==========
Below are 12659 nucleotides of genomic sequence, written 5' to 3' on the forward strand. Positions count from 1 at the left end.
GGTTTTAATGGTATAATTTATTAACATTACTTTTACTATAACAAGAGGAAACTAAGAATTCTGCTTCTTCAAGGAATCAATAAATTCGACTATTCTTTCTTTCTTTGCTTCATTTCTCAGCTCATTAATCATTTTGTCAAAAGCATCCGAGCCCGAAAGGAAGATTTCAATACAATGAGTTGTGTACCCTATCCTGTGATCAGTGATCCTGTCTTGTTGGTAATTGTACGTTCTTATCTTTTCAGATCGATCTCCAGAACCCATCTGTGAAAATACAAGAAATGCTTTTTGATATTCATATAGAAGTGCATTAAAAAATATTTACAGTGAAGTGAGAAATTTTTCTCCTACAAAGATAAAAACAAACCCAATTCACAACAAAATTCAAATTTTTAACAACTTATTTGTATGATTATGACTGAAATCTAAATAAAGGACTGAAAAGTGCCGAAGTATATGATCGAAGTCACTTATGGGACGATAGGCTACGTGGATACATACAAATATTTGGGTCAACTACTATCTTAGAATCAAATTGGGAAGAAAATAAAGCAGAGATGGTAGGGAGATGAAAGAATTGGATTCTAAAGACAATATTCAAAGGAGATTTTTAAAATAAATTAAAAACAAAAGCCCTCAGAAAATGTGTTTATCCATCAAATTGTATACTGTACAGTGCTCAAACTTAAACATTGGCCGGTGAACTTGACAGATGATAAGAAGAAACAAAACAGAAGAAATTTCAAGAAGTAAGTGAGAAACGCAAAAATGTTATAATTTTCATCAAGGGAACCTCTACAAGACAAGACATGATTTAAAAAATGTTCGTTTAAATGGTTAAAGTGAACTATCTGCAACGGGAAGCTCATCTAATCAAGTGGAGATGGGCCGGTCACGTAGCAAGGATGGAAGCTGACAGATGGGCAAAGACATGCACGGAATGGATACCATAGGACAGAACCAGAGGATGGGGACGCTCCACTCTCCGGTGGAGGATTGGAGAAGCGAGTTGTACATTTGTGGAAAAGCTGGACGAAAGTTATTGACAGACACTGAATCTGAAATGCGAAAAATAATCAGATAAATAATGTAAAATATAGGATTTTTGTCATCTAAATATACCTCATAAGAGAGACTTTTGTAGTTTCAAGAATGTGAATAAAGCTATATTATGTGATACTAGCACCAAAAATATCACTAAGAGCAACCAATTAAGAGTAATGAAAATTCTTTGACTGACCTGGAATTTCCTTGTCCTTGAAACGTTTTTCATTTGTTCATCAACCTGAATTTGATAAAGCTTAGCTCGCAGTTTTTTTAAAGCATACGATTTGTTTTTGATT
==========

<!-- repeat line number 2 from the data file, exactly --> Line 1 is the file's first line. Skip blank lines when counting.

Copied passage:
GGTTTTAATGGTATAATTTATTAACATTACTTTTACTATAACAAGAGGAAACTAAGAATTCTGCTTCTTCAAGGAATCAATAAATTCGACTATTCTTTCTTTCTTTGCTTCATTTCTCAGCTCATTAATCATTTTGTCAAAAGCATCCGAGCCCGAAAGGAAGATTTCAATACAATGAGTTGTGTACCCTATCCTGTGATCAGTGATCCTGTCTTGTTGGTAATTGTACGTTCTTATCTTTTCAGATCGATCTCCAGAACCCATCTGTGAAAATACAAGAAATGCTTTTTGATATTCATATAGAAGTGCATTAAAAAATATTTACAGTGAAGTGAGAAATTTTTCTCCTACAAAGATAAAAACAAACCCAATTCACAACAAAATTCAAATTTTTAACAACTTATTTGTATGATTATGACTGAAATCTAAATAAAGGACTGAAAAGTGCCGAAGTATATGATCGAAGTCACTTATGGGACGATAGGCTACGTGGATACATACAAATATTTGGGTCAACTACTATCTTAGAATCAAATTGGGAAGAAAATAAAGCAGAGATGGTAGGGAGATGAAAGAATTGGATTCTAAAGACAATATTCAAAGGAGATTTTTAAAATAAATTAAAAACAAAAGCCCTCAGAAAATGTGTTTATCCATCAAATTGTATACTGTACAGTGCTCAAACTTAAACATTGGCCGGTGAACTTGACAGATGATAAGAAGAAACAAAACAGAAGAAATTTCAAGAAGTAAGTGAGAAACGCAAAAATGTTATAATTTTCATCAAGGGAACCTCTACAAGACAAGACATGATTTAAAAAATGTTCGTTTAAATGGTTAAAGTGAACTATCTGCAACGGGAAGCTCATCTAATCAAGTGGAGATGGGCCGGTCACGTAGCAAGGATGGAAGCTGACAGATGGGCAAAGACATGCACGGAATGGATACCATAGGACAGAACCAGAGGATGGGGACGCTCCACTCTCCGGTGGAGGATTGGAGAAGCGAGTTGTACATTTGTGGAAAAGCTGGACGAAAGTTATTGACAGACACTGAATCTGAAATGCGAAAAATAATCAGATAAATAATGTAAAATATAGGATTTTTGTCATCTAAATATACCTCATAAGAGAGACTTTTGTAGTTTCAAGAATGTGAATAAAGCTATATTATGTGATACTAGCACCAAAAATATCACTAAGAGCAACCAATTAAGAGTAATGAAAATTCTTTGACTGACCTGGAATTTCCTTGTCCTTGAAACGTTTTTCATTTGTTCATCAACCTGAATTTGATAAAGCTTAGCTCGCAGTTTTTTTAAAGCATACGATTTGTTTTTGATT